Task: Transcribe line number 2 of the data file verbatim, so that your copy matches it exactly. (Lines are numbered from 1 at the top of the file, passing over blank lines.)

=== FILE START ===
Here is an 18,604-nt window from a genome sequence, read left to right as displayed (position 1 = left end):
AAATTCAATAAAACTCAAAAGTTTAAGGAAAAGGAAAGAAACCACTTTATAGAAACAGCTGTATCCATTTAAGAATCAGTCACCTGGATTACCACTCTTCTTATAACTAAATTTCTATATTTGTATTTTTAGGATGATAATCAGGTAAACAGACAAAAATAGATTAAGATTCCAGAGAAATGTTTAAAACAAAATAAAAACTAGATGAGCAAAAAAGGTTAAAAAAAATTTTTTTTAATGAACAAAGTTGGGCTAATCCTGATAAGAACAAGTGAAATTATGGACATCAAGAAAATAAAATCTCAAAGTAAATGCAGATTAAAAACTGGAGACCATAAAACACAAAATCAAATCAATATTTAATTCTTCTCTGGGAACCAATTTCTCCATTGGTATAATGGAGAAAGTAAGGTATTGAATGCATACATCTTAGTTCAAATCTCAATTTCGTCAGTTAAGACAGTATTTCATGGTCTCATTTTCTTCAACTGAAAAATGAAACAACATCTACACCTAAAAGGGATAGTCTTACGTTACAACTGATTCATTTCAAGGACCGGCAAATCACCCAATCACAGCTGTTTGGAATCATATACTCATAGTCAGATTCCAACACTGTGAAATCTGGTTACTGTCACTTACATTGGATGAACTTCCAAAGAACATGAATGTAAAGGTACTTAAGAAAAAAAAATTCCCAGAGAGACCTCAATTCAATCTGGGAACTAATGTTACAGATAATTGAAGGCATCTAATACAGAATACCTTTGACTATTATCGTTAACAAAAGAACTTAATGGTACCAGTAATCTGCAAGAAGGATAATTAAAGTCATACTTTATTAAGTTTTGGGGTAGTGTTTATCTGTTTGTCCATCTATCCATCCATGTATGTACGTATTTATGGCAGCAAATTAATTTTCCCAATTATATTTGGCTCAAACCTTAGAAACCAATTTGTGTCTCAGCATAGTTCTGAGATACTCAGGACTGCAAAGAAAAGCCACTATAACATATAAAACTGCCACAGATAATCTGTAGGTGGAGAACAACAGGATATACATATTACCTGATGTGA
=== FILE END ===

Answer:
AAATTCAATAAAACTCAAAAGTTTAAGGAAAAGGAAAGAAACCACTTTATAGAAACAGCTGTATCCATTTAAGAATCAGTCACCTGGATTACCACTCTTCTTATAACTAAATTTCTATATTTGTATTTTTAGGATGATAATCAGGTAAACAGACAAAAATAGATTAAGATTCCAGAGAAATGTTTAAAACAAAATAAAAACTAGATGAGCAAAAAAGGTTAAAAAAAATTTTTTTTAATGAACAAAGTTGGGCTAATCCTGATAAGAACAAGTGAAATTATGGACATCAAGAAAATAAAATCTCAAAGTAAATGCAGATTAAAAACTGGAGACCATAAAACACAAAATCAAATCAATATTTAATTCTTCTCTGGGAACCAATTTCTCCATTGGTATAATGGAGAAAGTAAGGTATTGAATGCATACATCTTAGTTCAAATCTCAATTTCGTCAGTTAAGACAGTATTTCATGGTCTCATTTTCTTCAACTGAAAAATGAAACAACATCTACACCTAAAAGGGATAGTCTTACGTTACAACTGATTCATTTCAAGGACCGGCAAATCACCCAATCACAGCTGTTTGGAATCATATACTCATAGTCAGATTCCAACACTGTGAAATCTGGTTACTGTCACTTACATTGGATGAACTTCCAAAGAACATGAATGTAAAGGTACTTAAGAAAAAAAAATTCCCAGAGAGACCTCAATTCAATCTGGGAACTAATGTTACAGATAATTGAAGGCATCTAATACAGAATACCTTTGACTATTATCGTTAACAAAAGAACTTAATGGTACCAGTAATCTGCAAGAAGGATAATTAAAGTCATACTTTATTAAGTTTTGGGGTAGTGTTTATCTGTTTGTCCATCTATCCATCCATGTATGTACGTATTTATGGCAGCAAATTAATTTTCCCAATTATATTTGGCTCAAACCTTAGAAACCAATTTGTGTCTCAGCATAGTTCTGAGATACTCAGGACTGCAAAGAAAAGCCACTATAACATATAAAACTGCCACAGATAATCTGTAGGTGGAGAACAACAGGATATACATATTACCTGATGTGA